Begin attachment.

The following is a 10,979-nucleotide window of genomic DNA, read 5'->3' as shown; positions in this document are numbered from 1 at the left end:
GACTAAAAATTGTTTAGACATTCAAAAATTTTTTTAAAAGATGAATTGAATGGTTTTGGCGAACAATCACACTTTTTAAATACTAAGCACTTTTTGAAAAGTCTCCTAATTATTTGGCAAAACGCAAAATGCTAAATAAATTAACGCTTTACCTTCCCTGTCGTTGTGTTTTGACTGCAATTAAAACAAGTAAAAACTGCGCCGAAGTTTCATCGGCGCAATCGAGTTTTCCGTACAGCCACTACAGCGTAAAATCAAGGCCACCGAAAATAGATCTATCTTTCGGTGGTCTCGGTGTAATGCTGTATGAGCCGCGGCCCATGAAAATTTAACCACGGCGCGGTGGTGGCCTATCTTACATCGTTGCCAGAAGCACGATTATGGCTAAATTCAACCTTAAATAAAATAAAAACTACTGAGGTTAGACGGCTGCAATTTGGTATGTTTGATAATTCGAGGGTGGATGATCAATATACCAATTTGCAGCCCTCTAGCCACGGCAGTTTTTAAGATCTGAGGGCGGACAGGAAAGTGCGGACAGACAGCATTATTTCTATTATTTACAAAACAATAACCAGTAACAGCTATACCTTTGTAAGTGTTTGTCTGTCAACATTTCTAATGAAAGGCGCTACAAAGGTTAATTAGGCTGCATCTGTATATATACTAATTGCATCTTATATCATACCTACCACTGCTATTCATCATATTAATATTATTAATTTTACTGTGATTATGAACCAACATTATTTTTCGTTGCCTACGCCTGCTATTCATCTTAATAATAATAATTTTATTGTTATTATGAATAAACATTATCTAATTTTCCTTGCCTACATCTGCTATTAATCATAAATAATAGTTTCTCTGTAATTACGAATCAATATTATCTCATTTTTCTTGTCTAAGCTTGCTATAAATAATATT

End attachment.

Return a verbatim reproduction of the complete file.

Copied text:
The following is a 10,979-nucleotide window of genomic DNA, read 5'->3' as shown; positions in this document are numbered from 1 at the left end:
GACTAAAAATTGTTTAGACATTCAAAAATTTTTTTAAAAGATGAATTGAATGGTTTTGGCGAACAATCACACTTTTTAAATACTAAGCACTTTTTGAAAAGTCTCCTAATTATTTGGCAAAACGCAAAATGCTAAATAAATTAACGCTTTACCTTCCCTGTCGTTGTGTTTTGACTGCAATTAAAACAAGTAAAAACTGCGCCGAAGTTTCATCGGCGCAATCGAGTTTTCCGTACAGCCACTACAGCGTAAAATCAAGGCCACCGAAAATAGATCTATCTTTCGGTGGTCTCGGTGTAATGCTGTATGAGCCGCGGCCCATGAAAATTTAACCACGGCGCGGTGGTGGCCTATCTTACATCGTTGCCAGAAGCACGATTATGGCTAAATTCAACCTTAAATAAAATAAAAACTACTGAGGTTAGACGGCTGCAATTTGGTATGTTTGATAATTCGAGGGTGGATGATCAATATACCAATTTGCAGCCCTCTAGCCACGGCAGTTTTTAAGATCTGAGGGCGGACAGGAAAGTGCGGACAGACAGCATTATTTCTATTATTTACAAAACAATAACCAGTAACAGCTATACCTTTGTAAGTGTTTGTCTGTCAACATTTCTAATGAAAGGCGCTACAAAGGTTAATTAGGCTGCATCTGTATATATACTAATTGCATCTTATATCATACCTACCACTGCTATTCATCATATTAATATTATTAATTTTACTGTGATTATGAACCAACATTATTTTTCGTTGCCTACGCCTGCTATTCATCTTAATAATAATAATTTTATTGTTATTATGAATAAACATTATCTAATTTTCCTTGCCTACATCTGCTATTAATCATAAATAATAGTTTCTCTGTAATTACGAATCAATATTATCTCATTTTTCTTGTCTAAGCTTGCTATAAATAATATT